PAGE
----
EDUCATION

WILLIAM HALLETT GREENE
City College, Class of 1884.
William Hallett Greene was the first African-American graduate of City College, where he excelled academically and served as secretary of his class. After his graduation, he broke another barrier when he became the first African-American to serve in the U.S. Army Signal Corps. These achievements were a testament to his determination to overcome discrimination and serve his country, but the Signal Corps’s racist administration would later use false charges to dismiss him in 1887. After Greene left the Corps, he worked a series of jobs in New York and Connecticut, but none were commensurate with his level of education. Greene’s achievements and the racism that blocked his success are reminders of the continuing challenges we face in our ongoing struggle for freedom.

 

 

 

 

 

 

 

 

 

 

 

The right to a free public education is not mentioned in the U.S. Constitution, but its importance as a route to freedom cannot be underestimated. The concept of public education dates to the Puritan settlers and their belief that individuals had to know how to read the Bible. In Massachusetts, education was made compulsory in 1642.

Primary grade, Andersonville Ga.,
c. 1909.

At the end of the War for Independence, educated Americans began to see the need for a people who could read and write if the fragile new republic was going to endure. In the 19th century, many Northeastern and Midwestern states set up publicly-funded schools. Hardly a universal education system, these schools still represented a step in that direction and enrollment steadily expanded. Education became compulsory up to the age of 16 in the first half of the 20th century.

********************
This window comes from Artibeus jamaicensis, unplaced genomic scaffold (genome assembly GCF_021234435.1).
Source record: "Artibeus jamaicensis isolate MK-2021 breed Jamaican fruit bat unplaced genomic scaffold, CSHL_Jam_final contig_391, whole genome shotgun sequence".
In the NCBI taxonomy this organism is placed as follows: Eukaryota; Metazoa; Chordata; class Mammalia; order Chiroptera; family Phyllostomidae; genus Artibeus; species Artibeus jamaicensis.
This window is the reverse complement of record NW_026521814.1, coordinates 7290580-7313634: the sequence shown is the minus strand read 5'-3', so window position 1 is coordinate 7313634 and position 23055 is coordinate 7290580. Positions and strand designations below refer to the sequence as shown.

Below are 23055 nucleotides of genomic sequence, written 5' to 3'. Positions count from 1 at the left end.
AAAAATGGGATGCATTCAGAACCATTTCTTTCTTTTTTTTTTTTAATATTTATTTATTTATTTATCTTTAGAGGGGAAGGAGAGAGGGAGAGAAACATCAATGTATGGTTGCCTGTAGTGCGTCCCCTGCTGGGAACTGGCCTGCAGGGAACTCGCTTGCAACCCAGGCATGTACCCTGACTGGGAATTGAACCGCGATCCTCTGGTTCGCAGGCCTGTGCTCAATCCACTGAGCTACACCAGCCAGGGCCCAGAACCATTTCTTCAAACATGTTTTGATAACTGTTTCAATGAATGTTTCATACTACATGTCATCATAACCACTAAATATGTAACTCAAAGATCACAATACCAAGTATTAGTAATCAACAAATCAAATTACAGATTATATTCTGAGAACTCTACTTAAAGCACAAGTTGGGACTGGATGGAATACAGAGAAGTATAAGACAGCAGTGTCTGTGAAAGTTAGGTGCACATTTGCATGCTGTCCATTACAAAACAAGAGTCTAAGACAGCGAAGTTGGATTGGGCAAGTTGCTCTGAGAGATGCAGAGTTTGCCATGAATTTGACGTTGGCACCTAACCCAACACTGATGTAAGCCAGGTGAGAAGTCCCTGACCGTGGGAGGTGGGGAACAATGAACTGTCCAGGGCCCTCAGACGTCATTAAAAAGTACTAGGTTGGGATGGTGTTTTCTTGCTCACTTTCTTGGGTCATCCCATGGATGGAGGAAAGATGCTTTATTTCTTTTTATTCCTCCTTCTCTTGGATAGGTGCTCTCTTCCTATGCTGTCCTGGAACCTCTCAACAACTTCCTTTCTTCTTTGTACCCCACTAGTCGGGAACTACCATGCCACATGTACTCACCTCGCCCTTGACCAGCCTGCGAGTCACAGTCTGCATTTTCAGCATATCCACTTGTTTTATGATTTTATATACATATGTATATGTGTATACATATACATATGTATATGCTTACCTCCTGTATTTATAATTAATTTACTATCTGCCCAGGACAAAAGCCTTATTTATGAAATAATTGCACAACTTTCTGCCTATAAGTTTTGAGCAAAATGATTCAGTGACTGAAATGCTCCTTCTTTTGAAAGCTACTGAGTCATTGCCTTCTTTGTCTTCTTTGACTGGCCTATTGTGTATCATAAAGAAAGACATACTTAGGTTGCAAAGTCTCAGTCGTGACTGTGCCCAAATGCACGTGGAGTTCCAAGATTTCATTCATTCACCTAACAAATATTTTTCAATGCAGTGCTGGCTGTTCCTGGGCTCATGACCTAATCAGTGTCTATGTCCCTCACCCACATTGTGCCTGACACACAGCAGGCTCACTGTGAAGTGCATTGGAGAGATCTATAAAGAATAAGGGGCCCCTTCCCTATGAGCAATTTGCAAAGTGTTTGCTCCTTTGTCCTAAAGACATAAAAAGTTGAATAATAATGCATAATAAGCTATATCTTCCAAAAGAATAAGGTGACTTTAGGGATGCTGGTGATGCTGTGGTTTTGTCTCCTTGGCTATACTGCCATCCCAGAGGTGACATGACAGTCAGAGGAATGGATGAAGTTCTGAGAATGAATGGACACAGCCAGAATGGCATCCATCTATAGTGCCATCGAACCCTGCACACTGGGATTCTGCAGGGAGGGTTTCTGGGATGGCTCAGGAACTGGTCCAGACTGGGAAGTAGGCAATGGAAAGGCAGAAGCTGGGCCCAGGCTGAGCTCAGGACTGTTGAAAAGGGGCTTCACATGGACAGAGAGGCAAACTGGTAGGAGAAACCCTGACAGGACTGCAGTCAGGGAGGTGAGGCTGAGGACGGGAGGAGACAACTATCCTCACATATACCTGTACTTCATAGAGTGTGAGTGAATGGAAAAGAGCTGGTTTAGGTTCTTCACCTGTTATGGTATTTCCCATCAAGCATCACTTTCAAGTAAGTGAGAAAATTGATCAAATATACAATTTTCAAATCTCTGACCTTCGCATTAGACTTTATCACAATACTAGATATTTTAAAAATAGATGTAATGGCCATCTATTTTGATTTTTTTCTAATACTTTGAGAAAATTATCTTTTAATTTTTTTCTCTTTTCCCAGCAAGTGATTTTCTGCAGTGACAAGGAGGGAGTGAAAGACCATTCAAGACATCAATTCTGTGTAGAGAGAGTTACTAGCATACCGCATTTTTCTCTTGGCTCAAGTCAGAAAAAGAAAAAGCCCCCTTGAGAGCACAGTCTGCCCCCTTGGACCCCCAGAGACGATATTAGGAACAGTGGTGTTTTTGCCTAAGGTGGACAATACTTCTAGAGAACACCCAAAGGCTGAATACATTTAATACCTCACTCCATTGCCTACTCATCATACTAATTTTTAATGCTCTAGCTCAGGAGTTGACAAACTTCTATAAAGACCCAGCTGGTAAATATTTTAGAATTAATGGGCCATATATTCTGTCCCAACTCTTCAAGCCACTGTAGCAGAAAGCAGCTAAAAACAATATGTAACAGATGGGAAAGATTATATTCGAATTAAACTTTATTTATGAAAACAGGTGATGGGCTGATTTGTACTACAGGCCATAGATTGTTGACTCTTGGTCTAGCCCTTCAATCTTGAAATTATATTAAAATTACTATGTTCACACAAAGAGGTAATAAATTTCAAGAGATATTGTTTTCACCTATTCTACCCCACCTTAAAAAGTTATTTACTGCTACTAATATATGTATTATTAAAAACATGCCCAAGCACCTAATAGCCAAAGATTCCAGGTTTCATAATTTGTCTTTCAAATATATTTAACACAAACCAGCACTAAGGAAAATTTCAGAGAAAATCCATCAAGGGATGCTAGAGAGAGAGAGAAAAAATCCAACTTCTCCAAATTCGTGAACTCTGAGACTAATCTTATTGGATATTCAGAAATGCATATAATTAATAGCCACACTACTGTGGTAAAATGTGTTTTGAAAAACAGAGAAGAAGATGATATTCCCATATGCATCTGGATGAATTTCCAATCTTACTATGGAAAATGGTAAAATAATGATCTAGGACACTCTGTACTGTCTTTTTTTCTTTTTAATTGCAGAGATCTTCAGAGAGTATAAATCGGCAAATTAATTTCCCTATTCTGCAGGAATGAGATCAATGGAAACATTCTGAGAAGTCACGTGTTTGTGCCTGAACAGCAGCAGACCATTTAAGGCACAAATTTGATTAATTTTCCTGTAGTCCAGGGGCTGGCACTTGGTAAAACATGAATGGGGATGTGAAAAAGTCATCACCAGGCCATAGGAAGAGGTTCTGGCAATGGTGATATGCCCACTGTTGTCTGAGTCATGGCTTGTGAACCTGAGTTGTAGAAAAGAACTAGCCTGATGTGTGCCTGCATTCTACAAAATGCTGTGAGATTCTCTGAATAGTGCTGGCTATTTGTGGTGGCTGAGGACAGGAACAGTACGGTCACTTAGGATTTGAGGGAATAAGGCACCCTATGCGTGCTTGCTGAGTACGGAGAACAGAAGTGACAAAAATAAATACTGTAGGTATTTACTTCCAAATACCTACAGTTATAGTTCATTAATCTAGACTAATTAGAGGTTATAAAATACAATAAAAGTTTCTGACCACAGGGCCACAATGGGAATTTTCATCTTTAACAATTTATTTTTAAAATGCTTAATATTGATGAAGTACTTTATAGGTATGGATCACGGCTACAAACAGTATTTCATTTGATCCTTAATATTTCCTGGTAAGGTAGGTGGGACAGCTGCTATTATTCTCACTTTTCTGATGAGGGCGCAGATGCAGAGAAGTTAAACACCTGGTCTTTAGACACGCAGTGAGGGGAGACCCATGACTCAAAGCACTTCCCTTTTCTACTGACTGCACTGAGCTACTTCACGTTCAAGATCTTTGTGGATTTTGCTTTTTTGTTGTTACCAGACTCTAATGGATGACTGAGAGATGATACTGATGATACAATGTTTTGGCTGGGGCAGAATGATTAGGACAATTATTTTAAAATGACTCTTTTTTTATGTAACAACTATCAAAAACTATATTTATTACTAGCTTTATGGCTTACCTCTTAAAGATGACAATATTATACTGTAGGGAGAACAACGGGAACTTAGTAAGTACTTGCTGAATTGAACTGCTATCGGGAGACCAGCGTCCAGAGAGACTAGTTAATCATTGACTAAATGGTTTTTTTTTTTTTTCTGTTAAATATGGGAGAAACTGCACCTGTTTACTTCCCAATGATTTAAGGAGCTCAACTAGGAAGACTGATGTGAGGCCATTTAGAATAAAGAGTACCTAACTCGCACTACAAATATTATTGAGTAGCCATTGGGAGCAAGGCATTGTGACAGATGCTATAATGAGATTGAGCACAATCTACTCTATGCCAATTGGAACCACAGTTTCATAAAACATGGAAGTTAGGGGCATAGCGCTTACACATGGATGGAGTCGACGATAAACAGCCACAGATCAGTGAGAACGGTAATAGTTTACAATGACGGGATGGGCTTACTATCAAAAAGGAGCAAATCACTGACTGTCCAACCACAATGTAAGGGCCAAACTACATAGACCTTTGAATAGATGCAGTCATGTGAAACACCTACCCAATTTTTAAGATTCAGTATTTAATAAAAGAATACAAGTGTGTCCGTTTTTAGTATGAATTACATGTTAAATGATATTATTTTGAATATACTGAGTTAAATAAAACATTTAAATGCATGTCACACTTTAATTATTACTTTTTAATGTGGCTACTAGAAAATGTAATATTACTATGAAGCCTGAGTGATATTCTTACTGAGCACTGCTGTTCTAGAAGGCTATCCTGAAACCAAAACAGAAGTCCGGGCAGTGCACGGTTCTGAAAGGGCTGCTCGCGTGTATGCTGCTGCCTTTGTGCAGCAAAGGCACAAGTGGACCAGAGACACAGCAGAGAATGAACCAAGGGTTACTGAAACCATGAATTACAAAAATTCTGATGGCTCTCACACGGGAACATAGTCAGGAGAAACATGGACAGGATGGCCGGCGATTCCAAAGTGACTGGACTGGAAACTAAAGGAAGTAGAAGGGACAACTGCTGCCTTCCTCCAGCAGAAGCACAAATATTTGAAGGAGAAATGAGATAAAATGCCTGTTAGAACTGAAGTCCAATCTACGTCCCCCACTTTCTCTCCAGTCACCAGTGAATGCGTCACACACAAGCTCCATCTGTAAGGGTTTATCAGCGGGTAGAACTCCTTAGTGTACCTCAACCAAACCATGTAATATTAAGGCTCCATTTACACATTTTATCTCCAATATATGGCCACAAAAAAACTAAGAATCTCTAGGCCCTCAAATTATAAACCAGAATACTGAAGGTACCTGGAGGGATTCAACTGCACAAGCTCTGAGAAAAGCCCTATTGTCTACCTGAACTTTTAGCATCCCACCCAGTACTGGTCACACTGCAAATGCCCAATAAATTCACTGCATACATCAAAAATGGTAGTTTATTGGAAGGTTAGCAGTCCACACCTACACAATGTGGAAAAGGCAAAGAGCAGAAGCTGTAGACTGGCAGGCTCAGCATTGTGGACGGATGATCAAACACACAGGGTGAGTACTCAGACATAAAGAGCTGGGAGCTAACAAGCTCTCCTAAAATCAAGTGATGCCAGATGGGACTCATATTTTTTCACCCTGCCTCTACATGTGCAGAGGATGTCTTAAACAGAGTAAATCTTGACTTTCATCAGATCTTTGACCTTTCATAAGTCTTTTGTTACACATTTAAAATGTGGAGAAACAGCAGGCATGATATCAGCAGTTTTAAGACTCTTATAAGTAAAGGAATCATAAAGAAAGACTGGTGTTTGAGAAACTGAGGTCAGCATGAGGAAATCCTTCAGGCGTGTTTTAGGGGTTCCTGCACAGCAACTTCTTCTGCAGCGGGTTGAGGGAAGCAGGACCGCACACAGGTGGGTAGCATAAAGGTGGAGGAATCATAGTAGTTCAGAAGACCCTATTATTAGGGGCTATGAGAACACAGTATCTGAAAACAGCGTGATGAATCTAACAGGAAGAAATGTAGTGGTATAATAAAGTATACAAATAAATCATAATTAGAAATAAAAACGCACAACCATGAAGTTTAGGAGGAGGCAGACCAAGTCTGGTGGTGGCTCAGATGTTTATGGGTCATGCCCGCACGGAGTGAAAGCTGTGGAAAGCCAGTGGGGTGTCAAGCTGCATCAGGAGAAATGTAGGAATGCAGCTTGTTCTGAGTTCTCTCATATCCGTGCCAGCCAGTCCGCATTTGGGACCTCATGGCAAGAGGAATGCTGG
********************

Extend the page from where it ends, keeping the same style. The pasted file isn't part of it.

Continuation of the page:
Sitting on the steps of the U.S.
Supreme Court, Nettie Hunt explains
to her daughter, Nickie, that in Brown
v. Board of Education the court ruled
segregation in public schools
unconstitutional, c. May 1954.

The southern states barred slaves from learning to read and write. Even for whites, few public schools existed in the South until Reconstruction. Although segregated, as were many Northern public schools, these schools provided an educational system for both blacks and whites for the first time. Legal segre- gation would not be overturned until 1954, when the Supreme Court decided that “separate but equal was inherently unequal.”

 

Outside Gov. George Pataki’s
office in New York City, staff
and students from the Borough
of Manhattan Community College
/CUNY, protest budget cuts
proposed by the Governor, Oct.
18, 1995.

Publicly funded higher education had its roots in the 19th century. Congress passed the Morrill Land Grant Act in 1862, which gave states land to finance the creation of agricultural and technical colleges, such as Cornell University’s College of Agriculture. New York City became a pioneer in 1847 with the creation of the locally funded Free Academy (later renamed City College), which became the flagship of the 23 colleges of The City University of New York. Today they carry on the mission to provide higher education to all New Yorkers. .

Substantial inequalities in education remain throughout the United States, but the noble goal that all Americans should have the right to an education endures.

Opponents of bilingual education wave posters saying “English for the Children” in front of the Colorado State Capitol on June 29, 2001. The following year, Colorado voters rejected an initiative to end bilingual education in the state.

City College as it was in 1884 when William H. Greene graduated. The college was located at Lexington Avenue and 23rd Street, the current home of Baruch College.